Under the Sun: The Letters of Bruce Chatwin

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By Bruce Chatwin

I initially thought I would dip into this as I was reading other books over a few months but after starting it became my main read and I finished Chatwin’s letters in quick time. It is a cliche but the art that you are exposed to in Chatwins’s books was present in his life: the books and letters and the living seem inseparable. There is much of interest here if you like reading. Chitin liked the same literature I like and had many anecdotes and thoughts on writers, artists and travel. Thoroughly enjoyable either as something to dip into or be immersed in.

 

 

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Songlines

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By Bruce Chatwin.

Having had no interest, ever, in going to Australia. This made me almost consider visiting. There were so many great lines in this book and the characters who did exist were made a little more larger-than life by Chatwin as was his want.

“If this were so; if the desert were ‘home’; if our instincts were forged in the desert; to survive the rigours of the desert – then it is easier to understand why greener pastures pall on us; why possessions exhaust us, and why Pascal’s imaginary man found his comfortable lodgings a prison.”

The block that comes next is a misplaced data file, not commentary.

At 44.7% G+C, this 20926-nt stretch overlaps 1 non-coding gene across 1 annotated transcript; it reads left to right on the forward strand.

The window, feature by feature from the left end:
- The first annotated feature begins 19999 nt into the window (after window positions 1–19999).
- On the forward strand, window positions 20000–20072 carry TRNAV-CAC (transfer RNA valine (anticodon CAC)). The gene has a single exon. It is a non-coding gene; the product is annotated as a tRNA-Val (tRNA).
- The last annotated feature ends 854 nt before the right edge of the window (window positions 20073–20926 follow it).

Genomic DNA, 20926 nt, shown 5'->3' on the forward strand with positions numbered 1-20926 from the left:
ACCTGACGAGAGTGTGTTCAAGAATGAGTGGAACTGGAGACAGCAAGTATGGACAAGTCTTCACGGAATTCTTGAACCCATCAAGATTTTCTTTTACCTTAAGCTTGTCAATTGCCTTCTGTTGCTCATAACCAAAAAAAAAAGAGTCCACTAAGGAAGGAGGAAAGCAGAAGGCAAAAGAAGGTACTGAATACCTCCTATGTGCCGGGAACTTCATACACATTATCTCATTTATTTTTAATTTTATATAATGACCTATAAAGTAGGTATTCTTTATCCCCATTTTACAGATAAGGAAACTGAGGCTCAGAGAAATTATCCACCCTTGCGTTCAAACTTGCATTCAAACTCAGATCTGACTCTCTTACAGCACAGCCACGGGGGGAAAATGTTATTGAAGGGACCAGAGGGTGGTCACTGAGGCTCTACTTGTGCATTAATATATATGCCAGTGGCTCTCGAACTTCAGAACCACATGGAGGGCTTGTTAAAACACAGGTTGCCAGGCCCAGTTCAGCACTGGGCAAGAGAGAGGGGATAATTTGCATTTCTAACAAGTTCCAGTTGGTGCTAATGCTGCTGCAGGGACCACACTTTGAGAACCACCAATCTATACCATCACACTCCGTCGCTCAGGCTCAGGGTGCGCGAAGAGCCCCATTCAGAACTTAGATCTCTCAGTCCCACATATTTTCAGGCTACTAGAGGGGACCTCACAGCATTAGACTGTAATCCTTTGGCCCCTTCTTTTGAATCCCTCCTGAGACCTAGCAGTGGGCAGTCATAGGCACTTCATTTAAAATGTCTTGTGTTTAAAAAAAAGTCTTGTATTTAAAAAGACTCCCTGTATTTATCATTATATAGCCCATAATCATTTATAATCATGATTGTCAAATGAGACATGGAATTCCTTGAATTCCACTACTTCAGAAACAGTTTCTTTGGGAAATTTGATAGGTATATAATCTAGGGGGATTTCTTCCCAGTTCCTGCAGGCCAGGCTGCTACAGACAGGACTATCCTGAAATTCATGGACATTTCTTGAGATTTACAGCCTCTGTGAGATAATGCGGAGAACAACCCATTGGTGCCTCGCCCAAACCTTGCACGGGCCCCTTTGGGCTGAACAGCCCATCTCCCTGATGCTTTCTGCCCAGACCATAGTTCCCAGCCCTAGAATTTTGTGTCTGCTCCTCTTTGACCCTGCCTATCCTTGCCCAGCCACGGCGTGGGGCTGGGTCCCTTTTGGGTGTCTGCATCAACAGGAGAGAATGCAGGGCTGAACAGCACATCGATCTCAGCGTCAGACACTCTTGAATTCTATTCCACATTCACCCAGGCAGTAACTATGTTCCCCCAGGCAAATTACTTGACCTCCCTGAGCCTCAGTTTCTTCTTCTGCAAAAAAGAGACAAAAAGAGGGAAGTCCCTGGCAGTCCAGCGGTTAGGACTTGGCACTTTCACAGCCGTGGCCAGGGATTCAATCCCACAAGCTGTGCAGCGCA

“Richard Lee calculated that a Bushman child will be carried a distance of 4,900 miles before he begins to walk on his own. Since, during this rhythmic phase, he will be forever naming the contents of his territory, it is impossible he will not become a poet.”

 

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What Am I Doing Here?

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By Bruce Chatwin.

This was a great collection of articles. I read Utz years back and loved it – so this was a way of getting into Chatwin before starting the ‘novels’. There was much that was illuminating. A passionate traveller who could also write: a very cultured and interested person.

“We shall not lie on our backs at the Red Castle and watch the vultures wheeling over the valley where they killed the grandson of Genghiz. We will not read Babur’s memoirs in his garden at Istalif and see the blind man smelling his way around the rose bushes. Or sit in the Peace of Islam with the beggars of Gazar Gagh. We will not stand on the Buddha’s head at Bamiyan, upright in his niche like a whale in a dry-dock. We will not sleep in the nomad tent, or scale the Minaret of Jam. And we shall lose the tastes – the hot, coarse, bitter bread; the green tea flavoured with cardamoms; the grapes we cooled in the snow-melt; and the nuts and dried mulberries we munched for altitude sickness. Nor shall we get back the smell of the beanfields, the sweet, resinous smell of deodar wood burning, or the whiff of a snow leopard at 14,000 feet.”

 

 

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